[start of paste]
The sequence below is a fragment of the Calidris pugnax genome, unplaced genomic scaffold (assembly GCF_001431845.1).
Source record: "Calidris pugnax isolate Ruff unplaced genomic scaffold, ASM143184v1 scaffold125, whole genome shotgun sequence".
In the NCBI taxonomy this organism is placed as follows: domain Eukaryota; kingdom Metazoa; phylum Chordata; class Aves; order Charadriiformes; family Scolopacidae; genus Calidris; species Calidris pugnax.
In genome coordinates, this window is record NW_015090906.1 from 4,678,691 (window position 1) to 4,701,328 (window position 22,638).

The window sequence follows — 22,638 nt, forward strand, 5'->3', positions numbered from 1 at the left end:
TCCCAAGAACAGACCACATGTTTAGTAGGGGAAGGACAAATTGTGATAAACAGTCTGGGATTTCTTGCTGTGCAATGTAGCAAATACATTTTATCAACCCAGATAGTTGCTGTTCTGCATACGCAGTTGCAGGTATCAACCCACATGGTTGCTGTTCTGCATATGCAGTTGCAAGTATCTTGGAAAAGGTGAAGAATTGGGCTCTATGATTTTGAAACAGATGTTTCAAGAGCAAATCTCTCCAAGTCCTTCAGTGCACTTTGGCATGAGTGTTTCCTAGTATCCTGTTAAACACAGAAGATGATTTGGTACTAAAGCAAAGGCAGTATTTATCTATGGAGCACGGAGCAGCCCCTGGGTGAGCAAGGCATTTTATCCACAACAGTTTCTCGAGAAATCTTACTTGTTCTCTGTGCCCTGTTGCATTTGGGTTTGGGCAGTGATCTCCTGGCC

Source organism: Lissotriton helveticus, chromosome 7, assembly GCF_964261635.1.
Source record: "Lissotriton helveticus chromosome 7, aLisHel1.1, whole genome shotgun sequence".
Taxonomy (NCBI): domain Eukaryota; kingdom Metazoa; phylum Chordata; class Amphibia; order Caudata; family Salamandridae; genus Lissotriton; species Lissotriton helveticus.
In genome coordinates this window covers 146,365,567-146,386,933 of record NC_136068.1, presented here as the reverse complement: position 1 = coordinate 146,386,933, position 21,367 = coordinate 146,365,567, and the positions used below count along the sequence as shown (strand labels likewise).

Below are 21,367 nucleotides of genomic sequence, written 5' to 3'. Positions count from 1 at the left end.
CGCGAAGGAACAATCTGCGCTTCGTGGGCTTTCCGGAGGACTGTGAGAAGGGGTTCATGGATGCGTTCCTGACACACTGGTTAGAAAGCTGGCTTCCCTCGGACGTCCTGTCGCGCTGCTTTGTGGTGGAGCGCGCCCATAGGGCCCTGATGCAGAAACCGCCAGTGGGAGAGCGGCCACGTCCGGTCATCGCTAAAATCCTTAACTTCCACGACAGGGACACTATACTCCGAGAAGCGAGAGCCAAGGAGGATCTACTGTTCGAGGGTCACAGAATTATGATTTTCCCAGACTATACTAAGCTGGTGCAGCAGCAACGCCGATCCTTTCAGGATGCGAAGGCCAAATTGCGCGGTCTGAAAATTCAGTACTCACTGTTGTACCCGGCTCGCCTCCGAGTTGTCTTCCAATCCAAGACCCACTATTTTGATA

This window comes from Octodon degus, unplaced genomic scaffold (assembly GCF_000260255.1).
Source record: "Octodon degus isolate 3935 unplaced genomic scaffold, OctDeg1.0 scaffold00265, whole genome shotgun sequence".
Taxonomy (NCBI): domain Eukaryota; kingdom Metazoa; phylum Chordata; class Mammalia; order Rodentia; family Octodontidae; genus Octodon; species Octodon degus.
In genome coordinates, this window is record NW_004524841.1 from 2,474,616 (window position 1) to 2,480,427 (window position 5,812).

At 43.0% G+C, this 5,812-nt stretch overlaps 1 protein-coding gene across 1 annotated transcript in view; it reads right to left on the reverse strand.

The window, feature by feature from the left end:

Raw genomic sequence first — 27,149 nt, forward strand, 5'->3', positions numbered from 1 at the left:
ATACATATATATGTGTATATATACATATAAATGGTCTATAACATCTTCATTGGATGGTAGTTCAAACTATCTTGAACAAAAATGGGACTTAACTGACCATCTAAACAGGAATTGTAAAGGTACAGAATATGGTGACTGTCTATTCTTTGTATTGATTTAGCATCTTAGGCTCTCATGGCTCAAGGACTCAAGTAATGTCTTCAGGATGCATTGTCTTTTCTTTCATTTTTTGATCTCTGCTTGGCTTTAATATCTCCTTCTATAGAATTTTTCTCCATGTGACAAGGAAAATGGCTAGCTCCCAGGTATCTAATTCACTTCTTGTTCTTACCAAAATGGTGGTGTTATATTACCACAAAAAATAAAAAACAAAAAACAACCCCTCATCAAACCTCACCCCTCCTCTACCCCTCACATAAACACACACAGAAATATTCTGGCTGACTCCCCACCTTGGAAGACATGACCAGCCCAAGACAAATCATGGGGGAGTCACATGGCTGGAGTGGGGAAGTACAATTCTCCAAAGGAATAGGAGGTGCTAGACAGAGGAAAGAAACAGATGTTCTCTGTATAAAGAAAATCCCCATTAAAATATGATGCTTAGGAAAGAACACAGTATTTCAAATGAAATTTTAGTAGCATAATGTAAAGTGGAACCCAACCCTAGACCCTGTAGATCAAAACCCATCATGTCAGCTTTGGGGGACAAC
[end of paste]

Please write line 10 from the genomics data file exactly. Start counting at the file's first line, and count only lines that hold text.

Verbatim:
In genome coordinates this window covers 146,365,567-146,386,933 of record NC_136068.1, presented here as the reverse complement: position 1 = coordinate 146,386,933, position 21,367 = coordinate 146,365,567, and the positions used below count along the sequence as shown (strand labels likewise).